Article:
I received the car April 6, 2010.  Here's some photos showing the condition at that time:


I was disappointed to find out that the photos in the Craigslist ad were from 2005, when the PO first got the car.  It had deteriorated quite a bit since then, having been used as a beater.  It was quite dirty and the difference in condition from the ad photos and what I actually had was depressing to say the least.  That said, with so few vehicles remaining, it was still a worthy project.  While the car appeared quite rusty on the surface, I wasn't seeing rust in many of the areas many other E12 owners had been.  For instance, I saw no signs of rot in the rear shock towers, which is a common place.  The car had only one of the Recaro seats.  the driver's seat was lost along the way, and the passenger moved into it's space.  A standard comfort seat was installed in the passenger side.

The no-start issue with the car was explained to me this way: His daughter was driving the car to work (obviously a very important car to the family) when it cut out and died. They towed it home, where he got it to start again, but that was it. It started once and he couldn't get it to start again. He checked for fuel, but that's about it. 

So, when I got the car, I looked in the fuel tank and there was a very small amount of fuel, so I added a couple gallons and charged the battery. After a few attempts at cranking, the car wouldn't start. I figured that it was time to check for spark. I got out a hammer and tapped the handle on the ICM and we had spark. Car started up and sounded pretty good. Fuel was pouring from the #2 fuel injector hose, and oil was coming out of the back of the head (Duck gasket). At least I had a running car.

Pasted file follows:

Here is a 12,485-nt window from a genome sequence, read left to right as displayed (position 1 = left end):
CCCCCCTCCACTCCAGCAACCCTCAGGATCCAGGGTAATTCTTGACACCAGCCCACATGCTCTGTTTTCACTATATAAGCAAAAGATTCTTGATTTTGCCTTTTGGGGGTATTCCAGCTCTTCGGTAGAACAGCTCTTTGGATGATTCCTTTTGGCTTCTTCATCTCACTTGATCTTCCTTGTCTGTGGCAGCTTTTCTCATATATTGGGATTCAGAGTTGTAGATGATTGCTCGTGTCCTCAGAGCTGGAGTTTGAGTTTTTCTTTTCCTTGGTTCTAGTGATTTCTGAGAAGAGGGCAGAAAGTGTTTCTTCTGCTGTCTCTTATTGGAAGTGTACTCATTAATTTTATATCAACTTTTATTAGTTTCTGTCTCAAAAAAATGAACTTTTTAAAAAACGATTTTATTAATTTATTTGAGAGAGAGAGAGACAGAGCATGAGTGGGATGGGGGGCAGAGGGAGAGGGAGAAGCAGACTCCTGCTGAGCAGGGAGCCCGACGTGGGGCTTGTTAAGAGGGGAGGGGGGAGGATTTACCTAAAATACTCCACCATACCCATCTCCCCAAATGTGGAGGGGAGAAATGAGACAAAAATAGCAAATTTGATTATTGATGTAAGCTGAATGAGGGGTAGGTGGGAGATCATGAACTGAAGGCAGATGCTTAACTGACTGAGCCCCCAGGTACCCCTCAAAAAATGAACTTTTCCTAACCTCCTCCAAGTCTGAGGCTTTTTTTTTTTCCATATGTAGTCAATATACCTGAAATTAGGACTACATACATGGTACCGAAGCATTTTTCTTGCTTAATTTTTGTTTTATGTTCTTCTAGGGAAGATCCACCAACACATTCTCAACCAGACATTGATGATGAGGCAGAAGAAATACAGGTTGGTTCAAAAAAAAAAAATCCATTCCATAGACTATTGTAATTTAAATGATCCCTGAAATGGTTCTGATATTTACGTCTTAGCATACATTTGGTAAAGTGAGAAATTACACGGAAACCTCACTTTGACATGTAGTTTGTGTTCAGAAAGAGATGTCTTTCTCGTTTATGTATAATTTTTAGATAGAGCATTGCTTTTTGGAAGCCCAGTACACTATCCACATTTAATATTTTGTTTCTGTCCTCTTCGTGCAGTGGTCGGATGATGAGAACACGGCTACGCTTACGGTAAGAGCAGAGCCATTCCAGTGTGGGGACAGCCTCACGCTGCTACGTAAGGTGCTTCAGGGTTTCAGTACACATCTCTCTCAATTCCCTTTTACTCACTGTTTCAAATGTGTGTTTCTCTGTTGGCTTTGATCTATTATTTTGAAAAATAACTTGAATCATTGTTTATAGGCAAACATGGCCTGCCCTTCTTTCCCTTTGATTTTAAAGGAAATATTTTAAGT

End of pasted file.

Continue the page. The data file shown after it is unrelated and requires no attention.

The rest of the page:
I still couldn't drive it, though. When the car showed up, the driver needed my assistance unloading the car. I was more than happy to since I saved a bunch of money on the disabled car fee by having someone at each end. I get in the car and he tells me, "Oh, the brakes don't work and the handbrake is crap." Thanks. Unsure as to how I can help, I'm ready for instructions and we get the car off the truck and into my driveway without a hitch. Unloading the car resulted in quite the brake fluid loss. Because of that, I didn't want to put the car in gear. I did later decide to throw in some fluid I found in the back of my E34 when I bought it. I took the car up and down the street and was pretty happy. Time to start the work. The brake fluid leak was coming from the clutch master cylinder. Just a hunch since the carpet was soaked with fluid. 

I had to leave for a trip, so I decided to drop the car off with my mechanic. A 3-day temporary tag wasn't enough, so I got a 30-day and I gave him a list of things to attend to as well as some parts. Here's what he did for me: 

-New Brake Master 
-Clutch master rebuild 
-New slave and clutch hose 
-Ate Super Blue fluid 
-New Plugs, Cap and Rotor 
-New Belts 
-New Coolant hoses and tank 
-New Fan Clutch and water pump (updated to the later style since it was 1/2 the cost of a new early clutch - consequently, had to replace the pulley, so I went with the B35 pulley) 
-Had the radiator rebuilt (why replace it? It's copper and the only one I can get is for an automatic and is over $700) 
-BMW coolant cocktail 
-New fuel lines 
-New vacuum lines 
-Oil, filter, air filter (interestingly, this car has an OX 68D Mahle filter (M5x) instead of the 51D I thought it would. 
-Rebuilt injectors I sourced from Five-O 
-muffler hangers